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A masked woman walks past an art installation in Toronto on Friday.Tijana Martin/The Canadian Press

The grim march of COVID-19 across Ontario continued unabated on Saturday, with authorities reporting another 17 people dying from the disease.

As several more regions prepared for tighter restrictions next week and total pandemic deaths in the province approached 4,000, authorities reported another sharp uptick in new cases even though the number of fatal infections was down sharply.

The latest data showed 1,873 new cases, bringing the province’s total caseload to date to 138,504. Another 47 people needed admission to hospital, and 19 more patients ended up on ventilators.

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With more than half the new reported cases occurring in Toronto and neighbouring Peel and York, the stresses on front-line health workers and hospitals were showing.

In a social media post, Dr. Stephen Flindall, an emergency physician at Southlake Regional Health Centre in York Region’s Newmarket, Ont., said his Friday night shift was “crazy.”

“Our ED was chaotic,” Flindall tweeted. “There is almost no more room in our in-patient wards, one has been closed due to a COVID outbreak, our ICU is full, and patients were arriving in droves. I fear the lockdown is too late.”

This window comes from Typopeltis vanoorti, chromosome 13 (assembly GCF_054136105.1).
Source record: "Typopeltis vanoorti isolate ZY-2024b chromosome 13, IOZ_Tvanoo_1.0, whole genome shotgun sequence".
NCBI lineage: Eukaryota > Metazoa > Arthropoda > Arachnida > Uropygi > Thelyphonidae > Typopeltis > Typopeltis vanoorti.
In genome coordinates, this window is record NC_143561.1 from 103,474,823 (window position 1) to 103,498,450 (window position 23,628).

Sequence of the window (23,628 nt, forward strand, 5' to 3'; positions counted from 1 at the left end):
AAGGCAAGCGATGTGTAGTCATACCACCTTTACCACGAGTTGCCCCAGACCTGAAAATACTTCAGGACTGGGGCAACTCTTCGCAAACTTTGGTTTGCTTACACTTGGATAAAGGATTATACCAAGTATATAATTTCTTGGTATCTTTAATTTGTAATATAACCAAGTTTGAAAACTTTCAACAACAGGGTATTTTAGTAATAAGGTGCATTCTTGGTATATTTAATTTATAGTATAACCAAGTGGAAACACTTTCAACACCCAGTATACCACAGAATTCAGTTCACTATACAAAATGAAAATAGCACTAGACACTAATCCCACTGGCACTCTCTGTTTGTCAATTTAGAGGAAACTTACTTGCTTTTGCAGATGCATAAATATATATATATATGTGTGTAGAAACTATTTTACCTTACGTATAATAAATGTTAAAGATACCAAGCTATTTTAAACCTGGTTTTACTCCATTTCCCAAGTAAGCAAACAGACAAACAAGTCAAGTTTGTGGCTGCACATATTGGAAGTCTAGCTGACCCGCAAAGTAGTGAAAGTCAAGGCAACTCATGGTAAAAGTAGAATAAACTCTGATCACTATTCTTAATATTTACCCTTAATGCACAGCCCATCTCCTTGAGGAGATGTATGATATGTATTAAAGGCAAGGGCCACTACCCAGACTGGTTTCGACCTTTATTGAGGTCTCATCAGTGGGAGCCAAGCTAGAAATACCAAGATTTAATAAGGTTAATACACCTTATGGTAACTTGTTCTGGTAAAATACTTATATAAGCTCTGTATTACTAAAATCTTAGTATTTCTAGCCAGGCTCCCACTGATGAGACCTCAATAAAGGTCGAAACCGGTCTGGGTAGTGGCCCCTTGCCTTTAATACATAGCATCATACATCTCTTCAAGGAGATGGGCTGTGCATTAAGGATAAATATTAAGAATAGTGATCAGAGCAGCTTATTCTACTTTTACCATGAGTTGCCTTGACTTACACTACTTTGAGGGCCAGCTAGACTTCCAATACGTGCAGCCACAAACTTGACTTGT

York Region, along with Windsor-Essex, is set for lockdown on Monday as happened with Toronto and Peel Region last month. That means indoor public events, dining in restaurants and bars, and close personal care services are all off-limits. Indoor sports facilities also must close.

In addition, social gatherings in locked-down areas are barred except for members of the same household, and health authorities urged people to leave home only for essential reasons. Shopping at non-essential retailers will be limited to curbside pickup.

The province said tighter restrictions were needed – measures in other areas were also being increased a notch – to slow the spread of COVID-19 so that schools can stay open and hospital capacity can be protected.

The disturbing COVID onslaught among the province’s most frail citizens also showed few signs of easing. Another 15 nursing home residents succumbed, with the total number of long-term care novel coronavirus fatalities reaching 2,381, authorities reported on Saturday.

In all, the province has now seen more than 9,200 cases of COVID-19 in 128 nursing homes since the pandemic began, an increase of 50 from previous reports. Cases among staff rose by 26, with a total of 3,635 having been infected, eight fatally.

Health Minister Christine Elliott urged people to observe anti-pandemic measures, including basic ones such as physical distancing, wearing a mask, washing hands and staying home if feeling unwell.

“The spread of COVID-19 has reached a critical point,” Elliott tweeted on Saturday. “We need everyone to do their part and follow public health advice.”

Health officials also reported completing a record 65,260 tests in the previous 24-hour period, and a backlog of 67,654 tests. The overall positivity rate, however, remained stable at 3.2 per cent, health officials said.

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